By Daniel Tammas-Hastings
As we approach the date for leaving the EU, the government has been publishing a series of statutory instruments (U.K. secondary legislation), on-shoring and amending EU regulations ahead of Brexit. This is being done under the European Union (Withdrawal) Act 2018. During the past weeks risks in this sector linked to a no deal scenario have increased significantly. However, despite an impasse in parliament, civil servants have been operating behind the scenes to (hopefully) create a smooth(ish) transition after Brexit. The financial system is likely to work effectively in the event of a “hard Brexit” (I haven’t defined hard Brexit as I’m unsure what it is). The Treasury, in particular, has been working on statutory instruments to make a compliant framework for financial services. If nothing changes, these are set to kick in on 29 March 2019.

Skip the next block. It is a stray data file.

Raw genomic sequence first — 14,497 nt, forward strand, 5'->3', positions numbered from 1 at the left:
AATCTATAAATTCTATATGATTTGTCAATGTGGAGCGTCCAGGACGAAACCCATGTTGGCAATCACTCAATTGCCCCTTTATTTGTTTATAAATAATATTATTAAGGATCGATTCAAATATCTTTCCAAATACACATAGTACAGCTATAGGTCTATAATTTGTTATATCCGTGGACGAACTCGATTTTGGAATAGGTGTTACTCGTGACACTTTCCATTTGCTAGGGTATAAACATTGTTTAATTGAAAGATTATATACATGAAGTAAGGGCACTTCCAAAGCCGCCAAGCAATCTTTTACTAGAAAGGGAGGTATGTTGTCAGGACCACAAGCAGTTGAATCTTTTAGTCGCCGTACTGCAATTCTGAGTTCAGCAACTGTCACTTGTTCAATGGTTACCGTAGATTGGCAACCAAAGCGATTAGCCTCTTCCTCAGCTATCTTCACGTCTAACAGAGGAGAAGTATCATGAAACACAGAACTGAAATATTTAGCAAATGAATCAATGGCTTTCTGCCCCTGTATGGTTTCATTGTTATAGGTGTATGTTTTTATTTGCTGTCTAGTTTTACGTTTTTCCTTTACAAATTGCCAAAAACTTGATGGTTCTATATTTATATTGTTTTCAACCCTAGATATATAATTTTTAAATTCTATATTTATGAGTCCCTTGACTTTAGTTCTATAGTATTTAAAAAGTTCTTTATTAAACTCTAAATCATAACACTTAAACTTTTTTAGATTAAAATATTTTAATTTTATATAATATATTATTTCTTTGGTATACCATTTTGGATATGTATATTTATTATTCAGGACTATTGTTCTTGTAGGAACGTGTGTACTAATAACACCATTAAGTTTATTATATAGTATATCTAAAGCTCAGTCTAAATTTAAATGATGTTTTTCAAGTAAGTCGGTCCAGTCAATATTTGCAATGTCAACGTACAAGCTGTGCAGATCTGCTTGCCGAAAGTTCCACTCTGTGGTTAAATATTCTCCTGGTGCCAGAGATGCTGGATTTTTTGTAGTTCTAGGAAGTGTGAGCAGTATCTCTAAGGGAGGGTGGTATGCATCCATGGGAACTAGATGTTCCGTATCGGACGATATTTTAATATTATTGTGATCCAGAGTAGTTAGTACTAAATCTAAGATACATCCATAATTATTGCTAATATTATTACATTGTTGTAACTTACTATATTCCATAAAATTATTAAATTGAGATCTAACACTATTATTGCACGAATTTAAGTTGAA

On November 23, 2018, the Financial Conduct Authority opened a consultation on necessary changes to the Financial Conduct Authority (FCA) Handbook and guidance to ensure a functioning legal and regulatory framework for financial services in the event of a “no-deal” scenario, ie, a situation where no ratified withdrawal agreement is in place.
With increasing uncertainty surrounding the Brexit process, there are many implications for firms based in the United Kingdom seeking to do business across Europe, and of course vice-versa. Pan-European provision of services has long been a key part of the European project and this is now coming to the end. In many ways, trade between EU member states is ‘freer’ than between US states and British firms will lose this benefit as a result of Brexit.